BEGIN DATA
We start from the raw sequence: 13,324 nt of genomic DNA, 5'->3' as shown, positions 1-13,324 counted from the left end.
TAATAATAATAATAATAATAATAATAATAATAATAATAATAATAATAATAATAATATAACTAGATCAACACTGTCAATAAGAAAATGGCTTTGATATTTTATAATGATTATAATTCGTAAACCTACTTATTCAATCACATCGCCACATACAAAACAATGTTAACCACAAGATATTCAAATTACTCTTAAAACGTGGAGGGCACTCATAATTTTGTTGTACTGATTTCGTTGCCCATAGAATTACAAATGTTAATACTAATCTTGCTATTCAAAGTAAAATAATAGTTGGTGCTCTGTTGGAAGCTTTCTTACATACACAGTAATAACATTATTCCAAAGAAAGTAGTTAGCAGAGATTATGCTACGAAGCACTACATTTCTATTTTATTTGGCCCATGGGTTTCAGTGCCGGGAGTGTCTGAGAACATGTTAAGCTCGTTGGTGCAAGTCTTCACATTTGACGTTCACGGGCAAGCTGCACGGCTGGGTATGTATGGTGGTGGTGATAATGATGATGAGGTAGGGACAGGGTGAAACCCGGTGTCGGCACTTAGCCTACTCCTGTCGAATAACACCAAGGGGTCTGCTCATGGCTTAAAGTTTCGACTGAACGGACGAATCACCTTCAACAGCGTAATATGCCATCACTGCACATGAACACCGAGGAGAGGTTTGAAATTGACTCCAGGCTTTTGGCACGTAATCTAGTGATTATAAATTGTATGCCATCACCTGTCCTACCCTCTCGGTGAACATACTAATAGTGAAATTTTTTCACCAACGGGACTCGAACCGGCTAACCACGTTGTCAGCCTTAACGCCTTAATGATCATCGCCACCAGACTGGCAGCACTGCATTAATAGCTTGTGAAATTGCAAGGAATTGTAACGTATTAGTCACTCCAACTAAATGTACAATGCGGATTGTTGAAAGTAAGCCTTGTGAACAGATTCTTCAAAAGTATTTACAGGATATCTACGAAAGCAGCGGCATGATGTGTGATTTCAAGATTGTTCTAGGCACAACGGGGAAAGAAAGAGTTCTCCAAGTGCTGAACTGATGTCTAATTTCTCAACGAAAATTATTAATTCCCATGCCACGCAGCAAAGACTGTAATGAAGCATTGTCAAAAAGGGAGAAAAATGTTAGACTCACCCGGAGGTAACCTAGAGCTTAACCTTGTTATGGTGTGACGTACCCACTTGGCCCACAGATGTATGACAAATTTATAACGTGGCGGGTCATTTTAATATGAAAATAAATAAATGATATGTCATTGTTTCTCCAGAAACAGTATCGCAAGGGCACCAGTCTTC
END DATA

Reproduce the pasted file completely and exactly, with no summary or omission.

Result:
We start from the raw sequence: 13,324 nt of genomic DNA, 5'->3' as shown, positions 1-13,324 counted from the left end.
TAATAATAATAATAATAATAATAATAATAATAATAATAATAATAATAATAATAATATAACTAGATCAACACTGTCAATAAGAAAATGGCTTTGATATTTTATAATGATTATAATTCGTAAACCTACTTATTCAATCACATCGCCACATACAAAACAATGTTAACCACAAGATATTCAAATTACTCTTAAAACGTGGAGGGCACTCATAATTTTGTTGTACTGATTTCGTTGCCCATAGAATTACAAATGTTAATACTAATCTTGCTATTCAAAGTAAAATAATAGTTGGTGCTCTGTTGGAAGCTTTCTTACATACACAGTAATAACATTATTCCAAAGAAAGTAGTTAGCAGAGATTATGCTACGAAGCACTACATTTCTATTTTATTTGGCCCATGGGTTTCAGTGCCGGGAGTGTCTGAGAACATGTTAAGCTCGTTGGTGCAAGTCTTCACATTTGACGTTCACGGGCAAGCTGCACGGCTGGGTATGTATGGTGGTGGTGATAATGATGATGAGGTAGGGACAGGGTGAAACCCGGTGTCGGCACTTAGCCTACTCCTGTCGAATAACACCAAGGGGTCTGCTCATGGCTTAAAGTTTCGACTGAACGGACGAATCACCTTCAACAGCGTAATATGCCATCACTGCACATGAACACCGAGGAGAGGTTTGAAATTGACTCCAGGCTTTTGGCACGTAATCTAGTGATTATAAATTGTATGCCATCACCTGTCCTACCCTCTCGGTGAACATACTAATAGTGAAATTTTTTCACCAACGGGACTCGAACCGGCTAACCACGTTGTCAGCCTTAACGCCTTAATGATCATCGCCACCAGACTGGCAGCACTGCATTAATAGCTTGTGAAATTGCAAGGAATTGTAACGTATTAGTCACTCCAACTAAATGTACAATGCGGATTGTTGAAAGTAAGCCTTGTGAACAGATTCTTCAAAAGTATTTACAGGATATCTACGAAAGCAGCGGCATGATGTGTGATTTCAAGATTGTTCTAGGCACAACGGGGAAAGAAAGAGTTCTCCAAGTGCTGAACTGATGTCTAATTTCTCAACGAAAATTATTAATTCCCATGCCACGCAGCAAAGACTGTAATGAAGCATTGTCAAAAAGGGAGAAAAATGTTAGACTCACCCGGAGGTAACCTAGAGCTTAACCTTGTTATGGTGTGACGTACCCACTTGGCCCACAGATGTATGACAAATTTATAACGTGGCGGGTCATTTTAATATGAAAATAAATAAATGATATGTCATTGTTTCTCCAGAAACAGTATCGCAAGGGCACCAGTCTTC